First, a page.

Before director Selvaraghavan came along, we thought we would never see a film like Pudhupettai in Tamil. Hell, we never even knew such films can even be made. It was 2006, and our cinematic knowledge of dark underbelly of the criminal world came from the likes of Nayakan and Baasha. The films that came before Pudhupettai had protagonists who became dons for a noble reason. Remember the iconic line, “Naalu peruku nalladhuna edhuvum thappilla” (Nothing is wrong if a few people benefit from it)?
And Pudhupettai called the industry’s bluff by dismantling Tamil cinema’s romanticisation of gangsters. The kid gloves were off. Here, Selvaraghavan allowed no room for confusion of any sorts. The protagonist, Kokki Kumar, was a bad man. He had no greater good on his mind when he ordered the murders of his biological father and a slew of his other rivals. He was just being a cold-blooded gangster looking out only for himself. Because it was a matter of his survival. As simple as that, not complicated at all.
The movie opens with Kokki Kumar (an impressive Dhanush) languishing in a prison cell in solitude. He deals with deafening silence by narrating his life story on a high-pitch tone echoing off the empty green walls. He hopes that someone might listen to his remorse. In a way, doing so is cathartic for him as he’s alone, terrified and crumbling under the weight of his guilt. Cut to flashback, we see Kumar getting ready for his school. As the camera pulls out of his tiny house, we get the picture of his neighbourhood, which is closely packed and heavily populated.
It is Pudhupettai, a ghetto in North Chennai. The image of the area was drastically different from Pudhupettai that we saw through rose-tinted glasses in Thirumalai (2003).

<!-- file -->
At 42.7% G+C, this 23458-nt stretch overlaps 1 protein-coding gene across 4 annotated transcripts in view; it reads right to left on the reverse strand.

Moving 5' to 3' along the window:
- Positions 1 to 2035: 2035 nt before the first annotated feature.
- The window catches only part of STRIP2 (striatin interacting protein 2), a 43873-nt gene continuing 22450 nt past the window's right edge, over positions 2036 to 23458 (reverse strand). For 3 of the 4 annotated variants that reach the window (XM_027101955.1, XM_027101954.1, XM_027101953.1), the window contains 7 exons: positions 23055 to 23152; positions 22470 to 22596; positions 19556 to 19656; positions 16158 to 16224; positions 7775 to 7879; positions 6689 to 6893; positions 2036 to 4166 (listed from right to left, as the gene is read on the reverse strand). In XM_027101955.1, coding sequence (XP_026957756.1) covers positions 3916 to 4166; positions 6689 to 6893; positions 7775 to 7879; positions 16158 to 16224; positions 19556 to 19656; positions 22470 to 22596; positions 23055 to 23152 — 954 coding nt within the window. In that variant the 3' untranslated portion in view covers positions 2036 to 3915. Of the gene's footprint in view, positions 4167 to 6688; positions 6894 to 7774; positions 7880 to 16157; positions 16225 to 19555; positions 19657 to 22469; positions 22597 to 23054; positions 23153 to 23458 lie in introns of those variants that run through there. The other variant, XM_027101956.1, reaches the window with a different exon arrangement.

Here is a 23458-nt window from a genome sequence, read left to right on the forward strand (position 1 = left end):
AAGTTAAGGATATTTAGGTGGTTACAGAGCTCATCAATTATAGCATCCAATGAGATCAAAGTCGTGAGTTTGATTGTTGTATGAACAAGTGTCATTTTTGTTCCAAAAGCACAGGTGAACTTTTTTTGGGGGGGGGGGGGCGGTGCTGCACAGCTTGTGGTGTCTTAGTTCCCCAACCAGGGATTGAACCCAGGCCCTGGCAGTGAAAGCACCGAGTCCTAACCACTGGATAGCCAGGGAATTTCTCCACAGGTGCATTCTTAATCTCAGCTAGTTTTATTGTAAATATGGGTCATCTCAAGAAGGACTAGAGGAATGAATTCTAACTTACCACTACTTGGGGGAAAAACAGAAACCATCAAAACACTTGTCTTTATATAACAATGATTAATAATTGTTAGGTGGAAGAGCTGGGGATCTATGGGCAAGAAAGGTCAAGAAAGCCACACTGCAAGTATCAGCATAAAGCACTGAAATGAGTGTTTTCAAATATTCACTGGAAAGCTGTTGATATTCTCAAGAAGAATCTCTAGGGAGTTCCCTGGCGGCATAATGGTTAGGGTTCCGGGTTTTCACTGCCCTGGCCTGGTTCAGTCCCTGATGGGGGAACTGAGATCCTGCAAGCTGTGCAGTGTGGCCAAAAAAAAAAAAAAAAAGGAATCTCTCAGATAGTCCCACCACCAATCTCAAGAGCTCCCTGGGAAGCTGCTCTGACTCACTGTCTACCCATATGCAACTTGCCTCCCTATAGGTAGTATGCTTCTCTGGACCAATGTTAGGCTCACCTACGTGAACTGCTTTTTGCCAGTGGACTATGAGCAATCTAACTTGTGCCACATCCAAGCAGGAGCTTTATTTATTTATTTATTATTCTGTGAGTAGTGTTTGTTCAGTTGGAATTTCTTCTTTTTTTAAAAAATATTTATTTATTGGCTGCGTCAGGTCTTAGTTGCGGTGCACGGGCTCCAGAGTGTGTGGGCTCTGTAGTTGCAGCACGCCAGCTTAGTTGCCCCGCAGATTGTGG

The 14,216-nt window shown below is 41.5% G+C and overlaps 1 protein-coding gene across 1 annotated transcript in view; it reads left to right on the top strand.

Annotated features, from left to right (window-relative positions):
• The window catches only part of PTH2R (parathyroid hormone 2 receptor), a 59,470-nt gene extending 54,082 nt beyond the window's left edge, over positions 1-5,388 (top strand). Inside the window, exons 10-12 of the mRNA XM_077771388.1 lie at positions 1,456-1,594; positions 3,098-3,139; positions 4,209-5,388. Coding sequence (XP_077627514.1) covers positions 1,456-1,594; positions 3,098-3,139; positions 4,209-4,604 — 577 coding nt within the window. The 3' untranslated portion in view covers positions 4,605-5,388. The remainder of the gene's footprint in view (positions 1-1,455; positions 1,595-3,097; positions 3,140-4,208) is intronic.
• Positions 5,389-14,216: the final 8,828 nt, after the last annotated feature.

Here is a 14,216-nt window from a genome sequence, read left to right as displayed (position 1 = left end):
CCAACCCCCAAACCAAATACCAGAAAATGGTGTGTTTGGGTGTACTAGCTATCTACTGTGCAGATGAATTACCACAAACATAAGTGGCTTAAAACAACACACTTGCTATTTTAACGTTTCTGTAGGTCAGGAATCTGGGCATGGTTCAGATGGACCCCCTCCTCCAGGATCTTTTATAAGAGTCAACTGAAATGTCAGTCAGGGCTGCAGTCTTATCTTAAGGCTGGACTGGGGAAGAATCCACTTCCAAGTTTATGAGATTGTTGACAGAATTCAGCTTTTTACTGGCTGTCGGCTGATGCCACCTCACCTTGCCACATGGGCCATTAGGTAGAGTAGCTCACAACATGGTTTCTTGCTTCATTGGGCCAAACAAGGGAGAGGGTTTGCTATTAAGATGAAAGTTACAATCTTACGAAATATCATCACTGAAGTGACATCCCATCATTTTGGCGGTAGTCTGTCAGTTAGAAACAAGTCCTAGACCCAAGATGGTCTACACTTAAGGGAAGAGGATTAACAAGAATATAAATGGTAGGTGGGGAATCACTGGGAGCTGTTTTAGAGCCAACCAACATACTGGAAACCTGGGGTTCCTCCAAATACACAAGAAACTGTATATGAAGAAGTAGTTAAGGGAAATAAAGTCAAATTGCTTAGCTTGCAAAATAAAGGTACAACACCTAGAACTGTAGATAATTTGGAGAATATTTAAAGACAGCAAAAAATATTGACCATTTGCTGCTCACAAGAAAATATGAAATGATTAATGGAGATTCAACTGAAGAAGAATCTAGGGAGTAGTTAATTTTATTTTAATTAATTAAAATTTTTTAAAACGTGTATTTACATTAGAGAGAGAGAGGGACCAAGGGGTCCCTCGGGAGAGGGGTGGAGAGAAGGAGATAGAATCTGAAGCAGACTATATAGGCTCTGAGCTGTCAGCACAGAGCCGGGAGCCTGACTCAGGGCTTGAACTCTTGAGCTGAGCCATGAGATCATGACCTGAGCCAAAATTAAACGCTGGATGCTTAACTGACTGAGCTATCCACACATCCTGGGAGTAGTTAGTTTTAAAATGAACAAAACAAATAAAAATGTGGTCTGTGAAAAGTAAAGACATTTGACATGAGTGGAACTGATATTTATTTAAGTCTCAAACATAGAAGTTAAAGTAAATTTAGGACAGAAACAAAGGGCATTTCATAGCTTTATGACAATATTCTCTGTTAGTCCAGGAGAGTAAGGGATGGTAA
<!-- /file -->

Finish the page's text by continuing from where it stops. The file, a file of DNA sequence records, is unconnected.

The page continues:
Kumar’s life turns on its head after his abusive father kills his dotting mother. And he runs away from his house fearing that his heartless father might even kill him to cover up his mother’s murder. And he becomes our guide into the underbelly of Chennai that ridicules general standards of morality of our society. It is a very different world that lives by the credo “nothing is wrong if I benefit from it.”
The gangsters chop off hands and slit throats for money. They sell drugs, traffic women for sex, terrorise the common people, help corrupt politicians and loot from law-abiding citizens. And those who indulge in such criminal activities, usually, meet a gruesome end. And a few lucky ones, become politicians.
Dhanush had delivered a timeless physical performance as Kokki Kumar. Especially in his monologue scenes, which are plenty in the film. But, the real surprise was Bala Singh’s performance as Anbu. His Oscar-worthy performance in the supporting cast is as good as Joe Pesci’s in Goodfellas (1990).
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Even as Selvaraghavan makes a film on the exploits of a criminal, he makes Kokki Kumar as unattractive as possible. The protagonist is repeatedly beaten up, gets abused, loses everything to his greed, his one hand is permanently damaged, there is a huge scar on his face, he loses his child, wives, friends, and soul. He is alone, afraid and feels pathetic. Nothing is stylish or romantic about being a criminal.
Pudhupettai is available on Amazon Prime Video.
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